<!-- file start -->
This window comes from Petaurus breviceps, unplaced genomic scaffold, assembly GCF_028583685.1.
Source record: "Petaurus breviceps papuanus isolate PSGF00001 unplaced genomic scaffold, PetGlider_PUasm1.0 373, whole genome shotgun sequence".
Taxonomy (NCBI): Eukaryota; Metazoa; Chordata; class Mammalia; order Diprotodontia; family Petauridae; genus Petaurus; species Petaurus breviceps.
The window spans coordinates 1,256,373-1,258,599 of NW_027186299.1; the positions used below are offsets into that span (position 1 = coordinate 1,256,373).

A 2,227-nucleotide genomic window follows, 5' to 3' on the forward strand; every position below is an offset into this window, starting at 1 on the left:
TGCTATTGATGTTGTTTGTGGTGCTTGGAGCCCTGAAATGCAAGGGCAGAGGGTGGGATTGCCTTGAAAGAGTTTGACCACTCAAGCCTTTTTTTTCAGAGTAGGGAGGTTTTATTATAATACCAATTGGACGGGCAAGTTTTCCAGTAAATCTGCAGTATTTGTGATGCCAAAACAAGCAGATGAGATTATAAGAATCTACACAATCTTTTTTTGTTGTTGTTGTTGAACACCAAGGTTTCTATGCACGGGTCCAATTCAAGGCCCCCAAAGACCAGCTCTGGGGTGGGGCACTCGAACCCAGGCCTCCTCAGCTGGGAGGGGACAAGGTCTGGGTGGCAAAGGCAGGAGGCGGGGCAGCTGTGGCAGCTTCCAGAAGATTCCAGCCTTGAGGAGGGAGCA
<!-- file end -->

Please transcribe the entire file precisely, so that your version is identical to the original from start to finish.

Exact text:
This window comes from Petaurus breviceps, unplaced genomic scaffold, assembly GCF_028583685.1.
Source record: "Petaurus breviceps papuanus isolate PSGF00001 unplaced genomic scaffold, PetGlider_PUasm1.0 373, whole genome shotgun sequence".
Taxonomy (NCBI): Eukaryota; Metazoa; Chordata; class Mammalia; order Diprotodontia; family Petauridae; genus Petaurus; species Petaurus breviceps.
The window spans coordinates 1,256,373-1,258,599 of NW_027186299.1; the positions used below are offsets into that span (position 1 = coordinate 1,256,373).

A 2,227-nucleotide genomic window follows, 5' to 3' on the forward strand; every position below is an offset into this window, starting at 1 on the left:
TGCTATTGATGTTGTTTGTGGTGCTTGGAGCCCTGAAATGCAAGGGCAGAGGGTGGGATTGCCTTGAAAGAGTTTGACCACTCAAGCCTTTTTTTTCAGAGTAGGGAGGTTTTATTATAATACCAATTGGACGGGCAAGTTTTCCAGTAAATCTGCAGTATTTGTGATGCCAAAACAAGCAGATGAGATTATAAGAATCTACACAATCTTTTTTTGTTGTTGTTGTTGAACACCAAGGTTTCTATGCACGGGTCCAATTCAAGGCCCCCAAAGACCAGCTCTGGGGTGGGGCACTCGAACCCAGGCCTCCTCAGCTGGGAGGGGACAAGGTCTGGGTGGCAAAGGCAGGAGGCGGGGCAGCTGTGGCAGCTTCCAGAAGATTCCAGCCTTGAGGAGGGAGCA